Blood Pressure Drug Protects Against Stroke
(Ivanhoe Newswire) – A popular blood pressure drug could one day be used to prevent strokes.
A new study from Weill Cornell Medical College finds when rats on a high-salt, stroke-inducing diet were given telmisartan (Micardis) by itself or along with another blood pressure drug – the ACE inhibitor, ramipril (Altace) – they were completely protected from stroke.
Telmisartan part of a class of commonly used antihypertensive drugs called angiotensin receptor blockers (ARBs) that relax the small blood vessels. Unlike other ARBs telmisartan’s molecular structure allows it to pass through the blood-brain barrier and enter the brain more easily – something many drugs cannot do.
Researchers gave 25 rats a stroke-prone diet for eight weeks. The rats also got either no medication, telmisartan alone, ramipril alone, or the two drugs together at either a full- or half-dose.
“A main finding was that combination therapy did reduce blood pressure the best of any treatment, and it also was best at cutting damage to the rats’ hearts and kidneys,” senior author Dr. Daniel F. Catanzaro, Weill Cornell Medical College, was quoted as saying. “But what was really surprising to us was that any regimen involving telmisartan at doses that would normally be given to humans completely prevented stroke in this model. Most studies with other drugs have used much higher doses and have found only partial protection.”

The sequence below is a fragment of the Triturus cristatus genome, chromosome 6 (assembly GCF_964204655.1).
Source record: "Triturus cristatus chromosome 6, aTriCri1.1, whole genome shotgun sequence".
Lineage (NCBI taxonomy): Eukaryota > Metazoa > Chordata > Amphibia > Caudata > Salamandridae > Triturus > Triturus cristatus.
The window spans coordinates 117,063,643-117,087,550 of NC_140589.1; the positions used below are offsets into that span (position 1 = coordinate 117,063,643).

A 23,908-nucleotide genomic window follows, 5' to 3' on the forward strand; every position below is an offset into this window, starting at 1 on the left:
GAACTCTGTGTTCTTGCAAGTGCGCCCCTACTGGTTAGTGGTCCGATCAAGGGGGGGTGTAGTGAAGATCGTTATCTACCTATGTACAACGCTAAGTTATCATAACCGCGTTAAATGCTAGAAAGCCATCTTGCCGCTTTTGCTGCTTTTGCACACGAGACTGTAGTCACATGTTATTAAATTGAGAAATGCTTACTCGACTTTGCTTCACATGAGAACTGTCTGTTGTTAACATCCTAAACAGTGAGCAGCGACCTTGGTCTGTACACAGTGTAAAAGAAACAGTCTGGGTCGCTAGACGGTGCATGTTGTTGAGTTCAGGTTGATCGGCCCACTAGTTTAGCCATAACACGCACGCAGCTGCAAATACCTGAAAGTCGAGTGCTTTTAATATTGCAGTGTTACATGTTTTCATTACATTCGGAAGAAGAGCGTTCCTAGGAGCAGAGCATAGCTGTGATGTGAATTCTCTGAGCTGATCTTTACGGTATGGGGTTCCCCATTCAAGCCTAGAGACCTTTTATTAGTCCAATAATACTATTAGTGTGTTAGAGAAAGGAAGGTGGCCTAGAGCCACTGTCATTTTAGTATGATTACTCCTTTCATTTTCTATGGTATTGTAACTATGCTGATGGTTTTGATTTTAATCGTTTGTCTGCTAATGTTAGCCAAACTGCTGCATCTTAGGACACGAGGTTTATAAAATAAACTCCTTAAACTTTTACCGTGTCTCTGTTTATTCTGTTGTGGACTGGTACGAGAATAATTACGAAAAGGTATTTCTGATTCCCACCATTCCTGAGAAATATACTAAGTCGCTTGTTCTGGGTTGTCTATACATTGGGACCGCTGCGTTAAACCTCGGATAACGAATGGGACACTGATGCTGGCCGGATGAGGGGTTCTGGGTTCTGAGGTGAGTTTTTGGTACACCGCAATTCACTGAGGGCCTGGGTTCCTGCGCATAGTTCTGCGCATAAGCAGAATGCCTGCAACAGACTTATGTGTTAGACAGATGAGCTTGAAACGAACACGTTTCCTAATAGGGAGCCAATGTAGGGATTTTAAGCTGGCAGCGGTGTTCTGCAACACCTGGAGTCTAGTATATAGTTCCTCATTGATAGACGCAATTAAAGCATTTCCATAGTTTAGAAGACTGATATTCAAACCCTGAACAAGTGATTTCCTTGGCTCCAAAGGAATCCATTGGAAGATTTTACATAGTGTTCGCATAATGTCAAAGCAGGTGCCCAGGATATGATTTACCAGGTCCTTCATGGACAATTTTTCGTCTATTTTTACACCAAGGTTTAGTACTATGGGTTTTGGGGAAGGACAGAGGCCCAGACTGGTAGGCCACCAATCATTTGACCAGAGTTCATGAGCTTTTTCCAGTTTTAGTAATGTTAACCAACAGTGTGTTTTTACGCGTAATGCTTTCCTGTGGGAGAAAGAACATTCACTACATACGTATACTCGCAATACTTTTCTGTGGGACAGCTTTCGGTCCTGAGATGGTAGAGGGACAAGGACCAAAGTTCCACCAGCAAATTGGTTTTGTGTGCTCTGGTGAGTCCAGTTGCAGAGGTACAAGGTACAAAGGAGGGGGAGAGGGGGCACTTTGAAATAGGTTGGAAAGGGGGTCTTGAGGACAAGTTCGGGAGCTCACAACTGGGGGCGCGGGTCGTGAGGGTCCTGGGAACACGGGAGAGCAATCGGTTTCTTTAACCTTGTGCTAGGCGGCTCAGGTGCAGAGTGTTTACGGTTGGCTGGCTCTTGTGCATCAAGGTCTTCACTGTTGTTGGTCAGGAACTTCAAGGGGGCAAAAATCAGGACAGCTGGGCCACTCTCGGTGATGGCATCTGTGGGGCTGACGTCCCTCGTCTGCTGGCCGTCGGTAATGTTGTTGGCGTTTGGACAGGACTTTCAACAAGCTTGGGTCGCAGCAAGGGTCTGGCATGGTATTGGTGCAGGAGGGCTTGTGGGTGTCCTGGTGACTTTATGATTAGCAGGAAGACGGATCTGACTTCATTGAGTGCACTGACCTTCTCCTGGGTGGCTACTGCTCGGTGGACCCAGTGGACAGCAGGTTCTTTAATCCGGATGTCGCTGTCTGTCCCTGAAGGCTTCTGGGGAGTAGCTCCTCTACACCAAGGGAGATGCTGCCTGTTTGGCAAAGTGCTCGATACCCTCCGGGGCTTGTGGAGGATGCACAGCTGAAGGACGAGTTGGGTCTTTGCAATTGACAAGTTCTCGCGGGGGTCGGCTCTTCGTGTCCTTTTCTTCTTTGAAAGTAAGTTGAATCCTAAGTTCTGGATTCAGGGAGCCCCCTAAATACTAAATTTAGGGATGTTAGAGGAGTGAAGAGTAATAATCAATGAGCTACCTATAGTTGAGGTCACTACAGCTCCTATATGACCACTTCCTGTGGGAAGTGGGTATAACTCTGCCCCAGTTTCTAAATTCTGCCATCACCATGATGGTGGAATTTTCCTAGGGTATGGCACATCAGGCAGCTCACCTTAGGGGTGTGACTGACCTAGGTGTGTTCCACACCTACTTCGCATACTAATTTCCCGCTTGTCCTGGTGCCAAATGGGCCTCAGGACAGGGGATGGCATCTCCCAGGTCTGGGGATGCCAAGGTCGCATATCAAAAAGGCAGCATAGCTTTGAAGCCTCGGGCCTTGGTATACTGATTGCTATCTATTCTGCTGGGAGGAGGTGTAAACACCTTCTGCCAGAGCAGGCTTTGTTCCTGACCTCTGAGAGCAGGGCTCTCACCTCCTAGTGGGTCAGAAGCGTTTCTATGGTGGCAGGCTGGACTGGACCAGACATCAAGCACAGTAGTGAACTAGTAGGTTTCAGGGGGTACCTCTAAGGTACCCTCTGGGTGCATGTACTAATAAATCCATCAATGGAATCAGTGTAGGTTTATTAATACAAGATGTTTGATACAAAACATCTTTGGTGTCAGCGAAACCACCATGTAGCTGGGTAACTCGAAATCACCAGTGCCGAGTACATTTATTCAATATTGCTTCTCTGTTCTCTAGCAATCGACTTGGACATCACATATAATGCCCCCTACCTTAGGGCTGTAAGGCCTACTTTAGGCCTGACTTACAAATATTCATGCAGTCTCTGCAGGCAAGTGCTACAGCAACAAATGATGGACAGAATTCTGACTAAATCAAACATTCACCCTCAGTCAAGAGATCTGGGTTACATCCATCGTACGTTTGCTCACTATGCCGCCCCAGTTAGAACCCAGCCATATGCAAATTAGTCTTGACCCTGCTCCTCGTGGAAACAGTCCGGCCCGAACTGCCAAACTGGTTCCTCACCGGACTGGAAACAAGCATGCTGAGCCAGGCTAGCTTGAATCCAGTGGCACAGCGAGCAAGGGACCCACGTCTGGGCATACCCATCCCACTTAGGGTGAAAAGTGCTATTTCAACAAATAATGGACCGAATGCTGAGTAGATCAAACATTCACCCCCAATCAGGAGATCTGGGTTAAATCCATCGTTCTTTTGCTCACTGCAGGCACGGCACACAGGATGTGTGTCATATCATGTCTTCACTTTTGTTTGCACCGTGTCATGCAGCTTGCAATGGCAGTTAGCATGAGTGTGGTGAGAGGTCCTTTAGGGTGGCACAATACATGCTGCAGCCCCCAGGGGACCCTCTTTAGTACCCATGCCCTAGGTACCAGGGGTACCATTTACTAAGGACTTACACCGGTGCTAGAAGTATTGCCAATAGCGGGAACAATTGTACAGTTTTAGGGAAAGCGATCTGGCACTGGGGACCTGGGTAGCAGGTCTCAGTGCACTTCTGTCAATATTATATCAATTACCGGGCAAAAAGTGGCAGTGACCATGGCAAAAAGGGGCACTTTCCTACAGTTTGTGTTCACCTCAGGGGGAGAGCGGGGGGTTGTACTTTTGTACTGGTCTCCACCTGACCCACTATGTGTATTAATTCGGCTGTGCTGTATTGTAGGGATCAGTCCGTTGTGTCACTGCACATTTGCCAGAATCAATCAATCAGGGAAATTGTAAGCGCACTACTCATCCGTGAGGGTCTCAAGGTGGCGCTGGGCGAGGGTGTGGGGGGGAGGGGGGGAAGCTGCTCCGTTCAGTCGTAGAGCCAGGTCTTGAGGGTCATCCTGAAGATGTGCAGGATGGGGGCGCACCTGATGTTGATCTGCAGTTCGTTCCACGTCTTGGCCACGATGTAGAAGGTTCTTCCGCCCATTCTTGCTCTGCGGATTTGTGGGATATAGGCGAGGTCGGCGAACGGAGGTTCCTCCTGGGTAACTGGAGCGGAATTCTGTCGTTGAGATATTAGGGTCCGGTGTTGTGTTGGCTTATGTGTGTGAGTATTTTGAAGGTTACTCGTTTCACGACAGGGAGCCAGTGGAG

Results show 83-percent of rats given no medication and 56-percent of those given ramipril alone showed signs of stroke. But there were no strokes in the rats on telmisartan or in the group taking the combination of the two drugs.
Researchers believe the neuroprotective benefits are probably due to the way telmisartan’s can easily pass through the blood-brain barrier – something ramipril cannot do.
The study was funded by the German maker of telmisartan - Boehringer Ingelheim Pharma GmbH & Co.
This article was reported by Ivanhoe.com, which offers Medical Alerts by e-mail every day of the week. To subscribe, click on: /newsalert/.
SOURCE: Journal of the American Society of Hypertension published online December 2007